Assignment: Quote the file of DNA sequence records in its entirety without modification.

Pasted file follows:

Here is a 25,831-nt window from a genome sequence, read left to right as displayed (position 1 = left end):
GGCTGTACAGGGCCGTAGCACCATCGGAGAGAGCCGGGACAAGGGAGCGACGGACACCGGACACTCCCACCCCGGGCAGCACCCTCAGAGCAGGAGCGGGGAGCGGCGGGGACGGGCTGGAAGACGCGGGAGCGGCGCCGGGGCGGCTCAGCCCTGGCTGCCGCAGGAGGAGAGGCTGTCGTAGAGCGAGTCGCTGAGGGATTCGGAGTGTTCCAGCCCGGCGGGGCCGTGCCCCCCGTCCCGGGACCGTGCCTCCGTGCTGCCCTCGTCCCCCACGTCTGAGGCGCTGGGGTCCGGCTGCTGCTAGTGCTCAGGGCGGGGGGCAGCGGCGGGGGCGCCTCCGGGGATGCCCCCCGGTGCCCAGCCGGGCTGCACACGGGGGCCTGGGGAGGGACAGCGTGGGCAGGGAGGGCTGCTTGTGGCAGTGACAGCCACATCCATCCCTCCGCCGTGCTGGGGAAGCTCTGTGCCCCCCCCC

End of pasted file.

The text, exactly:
Here is a 25,831-nt window from a genome sequence, read left to right as displayed (position 1 = left end):
GGCTGTACAGGGCCGTAGCACCATCGGAGAGAGCCGGGACAAGGGAGCGACGGACACCGGACACTCCCACCCCGGGCAGCACCCTCAGAGCAGGAGCGGGGAGCGGCGGGGACGGGCTGGAAGACGCGGGAGCGGCGCCGGGGCGGCTCAGCCCTGGCTGCCGCAGGAGGAGAGGCTGTCGTAGAGCGAGTCGCTGAGGGATTCGGAGTGTTCCAGCCCGGCGGGGCCGTGCCCCCCGTCCCGGGACCGTGCCTCCGTGCTGCCCTCGTCCCCCACGTCTGAGGCGCTGGGGTCCGGCTGCTGCTAGTGCTCAGGGCGGGGGGCAGCGGCGGGGGCGCCTCCGGGGATGCCCCCCGGTGCCCAGCCGGGCTGCACACGGGGGCCTGGGGAGGGACAGCGTGGGCAGGGAGGGCTGCTTGTGGCAGTGACAGCCACATCCATCCCTCCGCCGTGCTGGGGAAGCTCTGTGCCCCCCCCC